Fbi informant Ali Mohamed close to 911 terrorists
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`Triple Cross' Accuses `Feds' of Pre-9/11 Blunders and Cover-Up
By Celestine Bohlen
Jan. 16 (Bloomberg) -- Peter Lance, a former television journalist and Emmy winner, says the U.S. Justice Department and Federal Bureau of Investigation didn't just bungle their probes into al-Qaeda plots in the years before Sept. 11, 2001.
He argues in his book ``Triple Cross'' that they deliberately suppressed potentially embarrassing evidence, thus sacrificing real leads into the terrorists' machinations.
This is an astonishing conspiracy theory, taking in such figures as Patrick Fitzgerald, the current U.S. Attorney in Chicago who made his name as the lead federal antiterrorism prosecutor before 9/11. Small wonder, then, that the book has come under attack from former Justice officials.
Lance, who has also been a screenwriter for ``Miami Vice,'' defends his conclusions on his Web site, saying they are based on five years of research, some of it compiled in two previous books. His latest work is published by HarperCollins under the imprint of Judith Regan, who was fired last month over her plan to print O.J. Simpson's ``If I Did It, Here's How It Happened.''
At 603 pages, ``Triple Cross'' tells a story as rambling and awkwardly argued as its subtitle, ``How Bin Laden's Master Spy Penetrated the CIA, the Green Berets, and the FBI -- and Why Patrick Fitzgerald Failed to Stop Him.''
The book focuses on Ali Mohamed, a former sergeant in the Egyptian Army whose life has been retold by Fitzgerald in congressional testimony. Mohamed emigrated to the U.S. in 1985, enlisted in the U.S. Army, and was stationed at Fort Bragg, North Carolina, from 1986 to 1989. By 1992, according to Lance's interviews with FBI officials, he had become an FBI informant, tasked with checking up on a local mosque in California.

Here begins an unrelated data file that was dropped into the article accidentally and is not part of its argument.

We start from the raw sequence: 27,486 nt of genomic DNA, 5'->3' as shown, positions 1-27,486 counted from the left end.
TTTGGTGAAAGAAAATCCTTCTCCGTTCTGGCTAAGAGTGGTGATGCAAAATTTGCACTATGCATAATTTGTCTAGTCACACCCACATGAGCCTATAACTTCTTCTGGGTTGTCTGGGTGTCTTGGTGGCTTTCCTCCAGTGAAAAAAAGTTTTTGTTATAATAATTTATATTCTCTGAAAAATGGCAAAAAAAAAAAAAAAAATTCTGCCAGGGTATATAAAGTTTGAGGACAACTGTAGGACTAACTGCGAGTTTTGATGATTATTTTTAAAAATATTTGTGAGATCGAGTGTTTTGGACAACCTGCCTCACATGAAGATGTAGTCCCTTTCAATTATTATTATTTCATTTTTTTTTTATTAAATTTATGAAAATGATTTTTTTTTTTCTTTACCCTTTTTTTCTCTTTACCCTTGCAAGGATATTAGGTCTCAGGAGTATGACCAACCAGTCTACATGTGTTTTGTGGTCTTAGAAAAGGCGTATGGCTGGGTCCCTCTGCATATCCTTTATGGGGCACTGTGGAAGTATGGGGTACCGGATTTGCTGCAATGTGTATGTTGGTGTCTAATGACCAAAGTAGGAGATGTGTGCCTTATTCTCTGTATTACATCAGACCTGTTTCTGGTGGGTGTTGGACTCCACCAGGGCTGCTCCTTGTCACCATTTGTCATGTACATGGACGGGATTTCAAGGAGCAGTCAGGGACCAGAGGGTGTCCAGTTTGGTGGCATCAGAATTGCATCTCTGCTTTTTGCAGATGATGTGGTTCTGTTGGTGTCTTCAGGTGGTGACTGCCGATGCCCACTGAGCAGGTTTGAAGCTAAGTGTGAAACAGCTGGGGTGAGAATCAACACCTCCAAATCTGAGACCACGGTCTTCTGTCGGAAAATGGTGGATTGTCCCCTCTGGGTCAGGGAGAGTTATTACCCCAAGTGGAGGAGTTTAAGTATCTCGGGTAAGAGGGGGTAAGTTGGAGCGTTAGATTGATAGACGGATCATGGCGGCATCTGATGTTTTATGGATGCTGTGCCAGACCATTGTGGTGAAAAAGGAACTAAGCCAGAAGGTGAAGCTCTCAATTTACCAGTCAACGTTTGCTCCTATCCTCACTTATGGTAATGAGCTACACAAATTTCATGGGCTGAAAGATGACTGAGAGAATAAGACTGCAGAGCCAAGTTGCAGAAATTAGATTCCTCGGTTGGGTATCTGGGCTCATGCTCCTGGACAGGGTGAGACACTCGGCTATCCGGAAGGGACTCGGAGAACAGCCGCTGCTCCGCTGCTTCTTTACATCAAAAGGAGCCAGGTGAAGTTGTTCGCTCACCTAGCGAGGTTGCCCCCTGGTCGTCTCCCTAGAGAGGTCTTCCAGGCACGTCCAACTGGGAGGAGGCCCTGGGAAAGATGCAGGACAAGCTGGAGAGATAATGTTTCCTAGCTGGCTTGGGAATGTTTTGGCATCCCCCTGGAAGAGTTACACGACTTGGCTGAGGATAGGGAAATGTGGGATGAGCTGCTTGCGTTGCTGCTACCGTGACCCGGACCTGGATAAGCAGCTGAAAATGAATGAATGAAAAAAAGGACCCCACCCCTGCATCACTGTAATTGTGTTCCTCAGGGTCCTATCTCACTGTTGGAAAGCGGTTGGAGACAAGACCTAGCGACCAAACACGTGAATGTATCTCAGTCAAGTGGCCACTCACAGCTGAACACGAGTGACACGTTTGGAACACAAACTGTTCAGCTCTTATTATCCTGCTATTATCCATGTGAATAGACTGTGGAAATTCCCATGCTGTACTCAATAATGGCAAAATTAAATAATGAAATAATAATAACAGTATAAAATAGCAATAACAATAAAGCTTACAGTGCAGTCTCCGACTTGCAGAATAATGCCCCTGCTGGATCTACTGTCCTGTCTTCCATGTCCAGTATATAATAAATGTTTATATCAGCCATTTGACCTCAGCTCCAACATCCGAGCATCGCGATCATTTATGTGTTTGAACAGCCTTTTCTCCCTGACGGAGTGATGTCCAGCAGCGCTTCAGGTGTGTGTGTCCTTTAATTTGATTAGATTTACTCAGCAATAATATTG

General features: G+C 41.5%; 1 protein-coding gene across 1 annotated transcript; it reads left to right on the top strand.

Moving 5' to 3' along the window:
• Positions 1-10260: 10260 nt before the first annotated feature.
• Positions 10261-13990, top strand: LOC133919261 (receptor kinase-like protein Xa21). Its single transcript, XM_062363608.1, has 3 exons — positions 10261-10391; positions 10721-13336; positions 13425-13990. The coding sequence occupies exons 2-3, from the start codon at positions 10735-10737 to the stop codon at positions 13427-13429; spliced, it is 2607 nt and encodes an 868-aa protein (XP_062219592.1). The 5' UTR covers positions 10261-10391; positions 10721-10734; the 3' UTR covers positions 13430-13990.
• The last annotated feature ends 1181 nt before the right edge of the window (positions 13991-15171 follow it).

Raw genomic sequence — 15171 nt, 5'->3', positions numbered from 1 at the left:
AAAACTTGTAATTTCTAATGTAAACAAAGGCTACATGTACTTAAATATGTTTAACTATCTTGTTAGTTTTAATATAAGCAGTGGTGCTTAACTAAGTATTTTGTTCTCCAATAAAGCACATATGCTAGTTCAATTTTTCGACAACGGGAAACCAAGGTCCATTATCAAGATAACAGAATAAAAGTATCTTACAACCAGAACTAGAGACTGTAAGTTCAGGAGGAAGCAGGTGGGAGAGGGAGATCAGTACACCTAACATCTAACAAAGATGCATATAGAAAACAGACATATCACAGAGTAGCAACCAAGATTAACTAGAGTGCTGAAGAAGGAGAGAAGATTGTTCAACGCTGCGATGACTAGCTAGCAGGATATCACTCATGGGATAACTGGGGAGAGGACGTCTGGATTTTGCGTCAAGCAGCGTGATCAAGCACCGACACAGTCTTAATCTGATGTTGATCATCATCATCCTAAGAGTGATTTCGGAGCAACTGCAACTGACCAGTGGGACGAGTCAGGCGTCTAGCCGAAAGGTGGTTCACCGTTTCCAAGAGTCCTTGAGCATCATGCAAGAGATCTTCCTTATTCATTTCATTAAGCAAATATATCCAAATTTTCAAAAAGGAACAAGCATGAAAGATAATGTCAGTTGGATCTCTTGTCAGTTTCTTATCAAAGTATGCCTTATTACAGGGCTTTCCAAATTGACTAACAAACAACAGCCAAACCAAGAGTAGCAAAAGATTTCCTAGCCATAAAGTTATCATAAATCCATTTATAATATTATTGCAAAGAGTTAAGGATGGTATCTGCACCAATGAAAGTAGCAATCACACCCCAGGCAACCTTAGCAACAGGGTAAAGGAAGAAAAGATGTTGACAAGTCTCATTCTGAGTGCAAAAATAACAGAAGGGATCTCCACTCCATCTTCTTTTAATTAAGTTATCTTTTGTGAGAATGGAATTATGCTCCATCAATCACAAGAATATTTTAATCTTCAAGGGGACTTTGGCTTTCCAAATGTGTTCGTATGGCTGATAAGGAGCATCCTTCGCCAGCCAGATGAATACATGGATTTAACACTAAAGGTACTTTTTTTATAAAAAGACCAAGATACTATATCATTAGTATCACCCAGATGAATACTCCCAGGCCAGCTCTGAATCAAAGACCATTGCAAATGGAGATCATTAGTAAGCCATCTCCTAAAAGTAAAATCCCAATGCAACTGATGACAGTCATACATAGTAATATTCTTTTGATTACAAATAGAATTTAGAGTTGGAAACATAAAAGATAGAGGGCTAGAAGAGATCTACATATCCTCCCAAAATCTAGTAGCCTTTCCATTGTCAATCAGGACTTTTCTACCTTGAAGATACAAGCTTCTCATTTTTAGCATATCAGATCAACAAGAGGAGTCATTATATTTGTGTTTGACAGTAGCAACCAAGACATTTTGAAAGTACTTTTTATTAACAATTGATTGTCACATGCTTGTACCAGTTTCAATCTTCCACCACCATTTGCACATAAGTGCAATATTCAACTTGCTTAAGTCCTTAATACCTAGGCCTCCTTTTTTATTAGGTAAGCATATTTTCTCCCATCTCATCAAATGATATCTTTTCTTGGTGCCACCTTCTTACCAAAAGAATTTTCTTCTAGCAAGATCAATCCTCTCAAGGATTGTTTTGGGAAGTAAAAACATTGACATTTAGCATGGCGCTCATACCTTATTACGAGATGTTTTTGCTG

All the while, Mohamed was hanging out with once and future terrorists in the U.S., Afghanistan, Pakistan and West Africa, Lance reports: In 1989, a federal surveillance team took pictures of Mohamed giving target practice to three men who became figures in the fatal shooting a year later of Rabbi Meir Kahane, founder of the Jewish Defense League, and in the 1993 bombing of the World Trade Center.
In 1990, Mohamed helped Osama bin Laden move to Sudan. In 1993, he took pictures of the U.S. embassy in Kenya, the target of an al-Qaeda attack in 1998.
In 1998, Mohamed was arrested. After negotiations with U.S. officials, he pleaded guilty to five counts of conspiracy to kill U.S. citizens and destroy U.S. property. He remains in the custody of the Witness Protection Program somewhere in the New York area, Lance says.
Much of Mohamed's story has already been reported in a National Geographic special that aired under the same title, ``Triple Cross.'' Lance has criticized the program for being too soft on federal authorities. John Ford, the channel's executive vice president for programming, has denied the allegation and said the show wasn't based solely on Lance's book.
What makes Lance's account particularly disturbing is that Mohamed kept telling his U.S. mentors the truth.
In the mid-1980s, he told his superiors at Fort Bragg that he was going to Afghanistan to ``kill Russians.'' He returned with Soviet Special Forces belts as souvenirs. In 1997, he told Fitzgerald at a meeting in a California diner that he ``loved'' bin Laden and didn't need a fatwa to attack the U.S. This led Fitzgerald to tell then-FBI agent Jack Cloonan that Mohamed was ``the most dangerous man I have ever met,'' Lance says.
The failure to follow Mohamed more closely -- or to arrest him sooner -- reflects the negligence that allowed 9/11 to happen, Lance argues. He may well have a point.
Yet Lance doesn't let matters rest there. He contends that more than bureaucratic snafus and blunders were at work. With each account of missed opportunities, Lance becomes ever more insistent that the ``feds''' were engaged in a massive cover-up.
Well, maybe. Then again, maybe not: Nobody ever said hindsight is foolproof.
Fitzgerald declined to be interviewed for this book, Lance says. Fitzgerald's office didn't return a call from Bloomberg seeking comment. Lance did talk to Fitzgerald's former boss, Mary Jo White, in June 2006. White, who served as U.S. attorney for the Southern District of New York until early 2002, refuted the idea that federal agents were trying to cover up mistakes.
``Embarrassment or fear of embarrassment was totally irrelevant in our thinking,'' she told Lance. ``We had dangerous defendants guilty of crimes and terrorist crimes. You can take a lot of embarrassment.''
Lance wasn't convinced.
``Triple Cross'' is published by Regan (603 pages, $27.95).
Last Updated: January 15, 2007 23:57 EST